That leaves one question hanging over the victor of this election: Can he possibly live down the memory of his first two stints as prime minister? In his political heartland of Punjab, Pakistan’s most populous province, Sharif’s supporters call him the “lion”. Can this 63-year-old lion possibly change his mane? Or is he fated to symbolise the worst of a political system based on patronage, power-hunger and preservation of privilege? Those closest to him insist that he is a changed man. Throughout the election campaign, his favourite daughter, Maryam, 39, had been his principal cheerleader. While canvassing voters from her bullet-proof car in the old town of Lahore, she told journalists: “He’s a thinker now. I think there’s no hunger or greed for power. This is the time he wants to do something for the country.”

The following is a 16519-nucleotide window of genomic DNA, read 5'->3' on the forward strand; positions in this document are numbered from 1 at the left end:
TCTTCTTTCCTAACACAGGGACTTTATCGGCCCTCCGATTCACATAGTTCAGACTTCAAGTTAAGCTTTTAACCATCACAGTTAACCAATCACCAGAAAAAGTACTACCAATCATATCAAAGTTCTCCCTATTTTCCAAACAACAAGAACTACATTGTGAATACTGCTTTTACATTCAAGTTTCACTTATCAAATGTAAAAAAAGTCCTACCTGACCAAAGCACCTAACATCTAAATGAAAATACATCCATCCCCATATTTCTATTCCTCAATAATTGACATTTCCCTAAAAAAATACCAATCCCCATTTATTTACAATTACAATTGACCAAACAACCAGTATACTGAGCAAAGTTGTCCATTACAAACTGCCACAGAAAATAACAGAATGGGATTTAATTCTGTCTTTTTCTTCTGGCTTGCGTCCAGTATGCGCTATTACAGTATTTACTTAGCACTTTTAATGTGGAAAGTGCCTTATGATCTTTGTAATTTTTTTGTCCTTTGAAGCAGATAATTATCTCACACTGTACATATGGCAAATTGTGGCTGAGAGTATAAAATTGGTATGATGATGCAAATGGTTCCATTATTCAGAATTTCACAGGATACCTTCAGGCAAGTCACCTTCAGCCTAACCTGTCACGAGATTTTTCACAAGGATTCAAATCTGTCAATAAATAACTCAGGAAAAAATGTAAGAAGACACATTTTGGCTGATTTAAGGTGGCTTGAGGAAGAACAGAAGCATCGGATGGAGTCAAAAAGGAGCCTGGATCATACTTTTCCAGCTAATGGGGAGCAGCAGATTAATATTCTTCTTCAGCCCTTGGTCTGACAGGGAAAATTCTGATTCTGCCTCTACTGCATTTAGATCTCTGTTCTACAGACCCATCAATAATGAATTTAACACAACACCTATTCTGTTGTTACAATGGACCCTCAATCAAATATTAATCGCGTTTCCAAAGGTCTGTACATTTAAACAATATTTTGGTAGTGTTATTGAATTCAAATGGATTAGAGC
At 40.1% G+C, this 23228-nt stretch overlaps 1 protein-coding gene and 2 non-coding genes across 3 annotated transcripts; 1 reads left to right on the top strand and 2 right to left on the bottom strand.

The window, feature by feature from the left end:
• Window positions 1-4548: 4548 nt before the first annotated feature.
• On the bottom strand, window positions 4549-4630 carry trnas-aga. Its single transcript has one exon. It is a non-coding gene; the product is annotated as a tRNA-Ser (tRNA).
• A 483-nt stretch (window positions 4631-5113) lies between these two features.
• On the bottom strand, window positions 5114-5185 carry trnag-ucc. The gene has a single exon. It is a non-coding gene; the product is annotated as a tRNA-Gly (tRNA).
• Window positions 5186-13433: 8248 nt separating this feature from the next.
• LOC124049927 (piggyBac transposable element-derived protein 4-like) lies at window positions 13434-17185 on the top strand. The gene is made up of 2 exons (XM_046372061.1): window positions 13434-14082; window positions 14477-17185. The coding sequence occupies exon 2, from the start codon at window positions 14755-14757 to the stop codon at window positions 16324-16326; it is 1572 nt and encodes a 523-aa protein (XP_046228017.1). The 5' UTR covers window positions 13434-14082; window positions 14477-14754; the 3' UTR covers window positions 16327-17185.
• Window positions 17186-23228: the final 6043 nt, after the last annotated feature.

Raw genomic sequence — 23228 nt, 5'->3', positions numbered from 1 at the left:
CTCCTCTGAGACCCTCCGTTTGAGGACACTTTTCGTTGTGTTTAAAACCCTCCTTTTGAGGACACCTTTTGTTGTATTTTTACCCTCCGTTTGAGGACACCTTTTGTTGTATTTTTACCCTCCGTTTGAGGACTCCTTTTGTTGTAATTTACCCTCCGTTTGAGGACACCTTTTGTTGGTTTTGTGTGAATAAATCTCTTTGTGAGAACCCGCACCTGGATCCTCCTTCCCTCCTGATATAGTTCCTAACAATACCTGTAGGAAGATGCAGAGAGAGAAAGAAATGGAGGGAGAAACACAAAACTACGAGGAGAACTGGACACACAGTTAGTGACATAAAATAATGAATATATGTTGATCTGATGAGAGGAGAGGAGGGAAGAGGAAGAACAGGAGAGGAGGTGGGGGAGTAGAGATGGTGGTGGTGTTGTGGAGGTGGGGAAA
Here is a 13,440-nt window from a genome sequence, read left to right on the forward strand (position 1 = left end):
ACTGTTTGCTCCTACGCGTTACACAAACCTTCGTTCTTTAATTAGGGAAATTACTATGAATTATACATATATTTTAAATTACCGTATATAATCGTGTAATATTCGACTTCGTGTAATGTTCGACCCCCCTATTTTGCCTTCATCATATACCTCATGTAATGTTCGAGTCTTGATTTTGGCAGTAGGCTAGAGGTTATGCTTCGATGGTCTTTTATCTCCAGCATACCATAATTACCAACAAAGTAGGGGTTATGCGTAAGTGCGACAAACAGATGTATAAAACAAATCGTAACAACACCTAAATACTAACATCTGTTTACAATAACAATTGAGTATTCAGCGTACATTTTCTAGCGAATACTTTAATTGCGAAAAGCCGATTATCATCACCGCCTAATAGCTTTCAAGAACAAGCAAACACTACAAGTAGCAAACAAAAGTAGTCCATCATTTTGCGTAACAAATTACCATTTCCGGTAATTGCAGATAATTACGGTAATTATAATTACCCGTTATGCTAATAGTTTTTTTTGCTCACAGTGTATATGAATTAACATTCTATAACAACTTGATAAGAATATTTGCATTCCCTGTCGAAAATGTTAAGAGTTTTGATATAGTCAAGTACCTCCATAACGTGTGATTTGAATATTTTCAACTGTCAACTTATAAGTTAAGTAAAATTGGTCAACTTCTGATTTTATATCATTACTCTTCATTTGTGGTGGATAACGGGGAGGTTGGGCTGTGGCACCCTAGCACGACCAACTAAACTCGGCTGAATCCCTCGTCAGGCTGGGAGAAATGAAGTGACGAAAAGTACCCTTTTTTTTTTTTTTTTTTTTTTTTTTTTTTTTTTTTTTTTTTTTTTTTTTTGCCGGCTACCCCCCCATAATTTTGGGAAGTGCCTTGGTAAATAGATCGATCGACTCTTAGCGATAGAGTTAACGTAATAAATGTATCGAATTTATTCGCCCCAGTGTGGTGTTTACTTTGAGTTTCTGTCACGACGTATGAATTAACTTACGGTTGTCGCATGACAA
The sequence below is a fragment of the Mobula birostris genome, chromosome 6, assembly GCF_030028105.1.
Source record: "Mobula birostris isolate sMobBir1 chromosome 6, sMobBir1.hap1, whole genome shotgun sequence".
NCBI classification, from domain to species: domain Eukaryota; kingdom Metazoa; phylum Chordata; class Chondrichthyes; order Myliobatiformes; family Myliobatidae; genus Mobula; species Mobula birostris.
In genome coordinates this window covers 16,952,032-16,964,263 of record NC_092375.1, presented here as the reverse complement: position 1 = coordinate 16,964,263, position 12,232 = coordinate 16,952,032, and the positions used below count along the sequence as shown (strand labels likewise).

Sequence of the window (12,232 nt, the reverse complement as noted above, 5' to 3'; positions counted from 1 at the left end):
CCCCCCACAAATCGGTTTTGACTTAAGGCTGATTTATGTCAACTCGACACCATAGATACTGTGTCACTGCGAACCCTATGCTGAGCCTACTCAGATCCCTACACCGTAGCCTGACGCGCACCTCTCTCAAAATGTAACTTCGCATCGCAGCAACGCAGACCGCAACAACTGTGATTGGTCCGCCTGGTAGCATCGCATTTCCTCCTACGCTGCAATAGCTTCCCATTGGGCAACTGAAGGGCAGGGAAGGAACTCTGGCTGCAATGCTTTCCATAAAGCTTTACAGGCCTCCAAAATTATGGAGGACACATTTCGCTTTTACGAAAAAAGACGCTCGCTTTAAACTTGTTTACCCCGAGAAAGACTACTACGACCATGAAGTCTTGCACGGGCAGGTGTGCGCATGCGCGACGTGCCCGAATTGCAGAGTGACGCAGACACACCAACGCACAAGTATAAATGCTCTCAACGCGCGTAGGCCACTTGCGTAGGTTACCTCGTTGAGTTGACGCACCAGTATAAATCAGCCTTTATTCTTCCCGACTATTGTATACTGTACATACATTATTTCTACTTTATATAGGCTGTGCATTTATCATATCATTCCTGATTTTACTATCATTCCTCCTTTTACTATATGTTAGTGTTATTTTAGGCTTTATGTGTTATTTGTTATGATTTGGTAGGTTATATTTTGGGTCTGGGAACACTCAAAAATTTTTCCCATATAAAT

The trouble is that when Sharif last had the chance to do something for Pakistan, things did not turn out well. His first term as prime minister between 1990 and 1993 ended in ignominy, when he was sacked by the president for alleged corruption. That experience meant that when he won the 1996 election — requiring the famous tax declaration on his nomination papers — Sharif harboured an obsessive desperation to cling to power. First, he rewrote the constitution to ban the president from ever sacking a prime minister again. Then Sharif moved to neutralise every other centre of power.